Nature and Nurture Revisited: A Chronicle of the Landmark Minnesota Twin Study

On August 15, 1992, Arthur Jensen delivered a well-received speech to a packed audience at the Centennial Convention of the American Psychological Association in Washington, D.C. Jensen’s invited address, “The Cyril Burt Scandal, Research Taboos, and the Media,” focused on the investigative findings of two meticulously researched books (Robert Joynson’s The Burt Affair and Ronald Fletcher’s Science, Ideology, and the Media: The Cyril Burt Scandal) which all but exonerated Cyril Burt, the eminent British psychologist, of allegations of fraud in his study of identical twins reared apart.

Burt’s detractors seized on suspicious statistical anomalies to claim that he fabricated data in his twin study findings. Insufficient details of the collection and analysis of data on Burt’s part helped fuel the speculation that Burt fudged some of his work. Joynson and Fletcher independently concluded that the totality of the evidence of fraud was based on conjecture, innuendo, and exaggerations. Both authors presented a compelling case that Burt’s critics intentionally set out to discredit one of the most distinguished reputations in the annals of British psychology. Fletcher and Joynson marshaled enough counter evidence to show that Burt’s detractors rushed to judgment, made claims that were eventually found to be untrue (such as missing assistants), and omitted crucial evidence, some of which was intentionally destroyed, that may have exonerated Burt of misconduct.

The International Ballroom West of the Washington Hilton Hotel was packed with several hundred APA attendees, including a number of noteworthy psychologists. Jensen showed photos of Burt from his own collection, relayed what it was like to work as Burt’s understudy, and summarized the case for Burt’s defense. He explained some of the animosity of Burt’s detractors and the likely personal and political motivations for discrediting such a distinguished psychologist.

Jensen’s remarks were based, in part, on a book chapter, “Scientific Fraud or False Accusations? The Case of Cyril Burt,” that was published in 1992. Here’s how Jensen summarized the Burt fiasco:

The case of Sir Cyril Burt is probably the most bizarre episode in the entire history of academic psychology. This is due to a unique combination of elements — the socially touchy subject of Burt’s major research; his genuinely outstanding accomplishments; his mysteriously complex character; and finally, some years after his death, the damaging accusations leveled against him and the extreme and strangely virulent vilifications of his reputation that ensued. Burt’s posthumous worldwide notoriety surely exceeds the considerable fame and acclaim he enjoyed during his long and immensely distinguished career.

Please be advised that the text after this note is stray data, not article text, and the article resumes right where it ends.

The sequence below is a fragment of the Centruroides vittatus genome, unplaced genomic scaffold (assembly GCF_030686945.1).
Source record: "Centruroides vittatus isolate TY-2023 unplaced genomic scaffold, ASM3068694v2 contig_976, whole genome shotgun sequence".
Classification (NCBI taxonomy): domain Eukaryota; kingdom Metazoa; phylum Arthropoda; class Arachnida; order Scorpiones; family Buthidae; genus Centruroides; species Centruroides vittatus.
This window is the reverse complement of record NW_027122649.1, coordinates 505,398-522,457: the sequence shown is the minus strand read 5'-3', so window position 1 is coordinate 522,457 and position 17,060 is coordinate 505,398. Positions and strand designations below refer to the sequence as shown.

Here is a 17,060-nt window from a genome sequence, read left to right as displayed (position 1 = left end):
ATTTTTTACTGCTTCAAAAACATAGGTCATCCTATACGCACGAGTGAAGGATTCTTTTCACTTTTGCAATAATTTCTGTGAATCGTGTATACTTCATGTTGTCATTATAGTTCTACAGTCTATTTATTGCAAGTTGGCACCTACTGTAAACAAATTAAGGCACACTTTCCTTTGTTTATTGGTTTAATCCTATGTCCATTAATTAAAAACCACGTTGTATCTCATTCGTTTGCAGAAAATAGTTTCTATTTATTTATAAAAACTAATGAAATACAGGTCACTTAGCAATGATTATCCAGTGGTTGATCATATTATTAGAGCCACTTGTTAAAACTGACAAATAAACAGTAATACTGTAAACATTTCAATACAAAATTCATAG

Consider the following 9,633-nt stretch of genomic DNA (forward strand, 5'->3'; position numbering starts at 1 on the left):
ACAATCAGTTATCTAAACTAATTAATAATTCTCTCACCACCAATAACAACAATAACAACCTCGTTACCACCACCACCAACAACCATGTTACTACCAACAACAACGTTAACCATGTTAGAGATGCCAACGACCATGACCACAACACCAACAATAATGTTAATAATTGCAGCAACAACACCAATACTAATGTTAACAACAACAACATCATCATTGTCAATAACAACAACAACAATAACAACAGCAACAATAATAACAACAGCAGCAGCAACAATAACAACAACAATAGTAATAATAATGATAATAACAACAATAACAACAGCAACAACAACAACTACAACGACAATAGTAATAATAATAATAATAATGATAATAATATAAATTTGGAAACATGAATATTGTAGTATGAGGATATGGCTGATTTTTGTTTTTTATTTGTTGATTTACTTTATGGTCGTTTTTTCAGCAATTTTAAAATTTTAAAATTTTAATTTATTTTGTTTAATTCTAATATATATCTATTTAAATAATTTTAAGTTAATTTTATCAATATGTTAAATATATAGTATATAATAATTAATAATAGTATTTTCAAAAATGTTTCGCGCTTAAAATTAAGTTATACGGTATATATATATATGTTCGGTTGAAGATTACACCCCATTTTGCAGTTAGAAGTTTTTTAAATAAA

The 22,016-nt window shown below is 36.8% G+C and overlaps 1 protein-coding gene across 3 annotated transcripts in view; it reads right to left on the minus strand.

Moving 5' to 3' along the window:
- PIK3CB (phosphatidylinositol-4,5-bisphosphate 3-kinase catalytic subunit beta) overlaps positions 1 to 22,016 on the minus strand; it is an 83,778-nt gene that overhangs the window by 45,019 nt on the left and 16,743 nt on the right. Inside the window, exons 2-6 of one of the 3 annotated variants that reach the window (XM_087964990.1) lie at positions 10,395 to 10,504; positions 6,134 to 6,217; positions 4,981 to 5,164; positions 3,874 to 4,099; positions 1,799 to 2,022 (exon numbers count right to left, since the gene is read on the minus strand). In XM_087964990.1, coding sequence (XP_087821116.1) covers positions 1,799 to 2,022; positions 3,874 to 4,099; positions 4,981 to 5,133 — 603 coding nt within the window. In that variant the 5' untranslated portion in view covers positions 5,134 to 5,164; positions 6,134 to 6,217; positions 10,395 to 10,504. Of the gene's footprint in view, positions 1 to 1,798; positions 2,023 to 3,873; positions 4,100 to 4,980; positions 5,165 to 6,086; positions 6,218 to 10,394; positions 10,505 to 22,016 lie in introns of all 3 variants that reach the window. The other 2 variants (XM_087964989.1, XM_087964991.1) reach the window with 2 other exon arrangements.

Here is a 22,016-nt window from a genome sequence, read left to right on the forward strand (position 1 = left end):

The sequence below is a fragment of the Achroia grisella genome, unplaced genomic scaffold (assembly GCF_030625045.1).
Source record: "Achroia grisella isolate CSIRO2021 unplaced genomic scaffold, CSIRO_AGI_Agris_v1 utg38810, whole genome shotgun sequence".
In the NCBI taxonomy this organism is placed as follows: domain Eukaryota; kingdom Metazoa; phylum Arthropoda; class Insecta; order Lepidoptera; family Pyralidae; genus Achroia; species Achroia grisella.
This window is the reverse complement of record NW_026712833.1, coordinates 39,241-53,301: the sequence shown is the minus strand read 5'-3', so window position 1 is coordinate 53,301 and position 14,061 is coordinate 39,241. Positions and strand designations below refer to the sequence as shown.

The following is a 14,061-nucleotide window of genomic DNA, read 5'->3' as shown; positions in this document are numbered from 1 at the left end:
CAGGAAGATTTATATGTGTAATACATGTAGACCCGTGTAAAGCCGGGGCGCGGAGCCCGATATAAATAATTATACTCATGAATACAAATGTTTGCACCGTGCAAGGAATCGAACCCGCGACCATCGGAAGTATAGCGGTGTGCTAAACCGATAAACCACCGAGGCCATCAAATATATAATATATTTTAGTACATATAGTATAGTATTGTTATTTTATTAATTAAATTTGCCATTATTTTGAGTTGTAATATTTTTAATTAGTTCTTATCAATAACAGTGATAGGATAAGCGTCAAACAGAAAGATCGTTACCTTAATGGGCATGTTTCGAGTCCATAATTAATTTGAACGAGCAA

One psychologist who attended Jensen’s lecture was Nancy Segal.  As the assistant director of the Minnesota Center for Twin and Adoption Research in the psychology department at the University of Minnesota, Segal helped manage one of the most important twin study projects in the last half of the twentieth century. She has written the definitive account of the Minnesota Study of Twins Reared Apart (MISTRA) in Born Together-Reared Apart published last June by Harvard University Press.

In the introduction Segal captures what she refers to as “the Climate of the Times.” The Burt case, as Segal notes, has larger implications for twin study research. On the one hand Burt’s data is no longer relevant given the reliability of data from other twin studies. On the other hand, Burt’s detractors understood the significance of twin studies research: it offers a unique window on human nature. Specifically this research tool is used to sort out the influence of heredity and environment on human development, in particular, differences in personality, intelligence, psychopathology, social attitudes, and other traits and attributes.

The significance of Burt’s research findings compared with that of the MISTRA results is that both produced identical genetic correlations on intelligence: 0.771 for identical twins reared apart. As Jensen noted in his 1992 lecture, if Burt in fact faked his data, he had the clairvoyance to make up an accurate statistical correlation to the third decimal point! (As a birthday gift some years later, Segal and another assistant presented Bouchard with a t-shirt that featured the number “.771” stamped on the shirt.)

Learned scholars such as Segal, Thomas Bouchard, the director of MISTRA, the late David Lykken, a pioneering psychologist and MISTRA researcher, David Rowe, Lee Willerman, and many others have punctured the behaviorist stranglehold that dominated the profession for decades.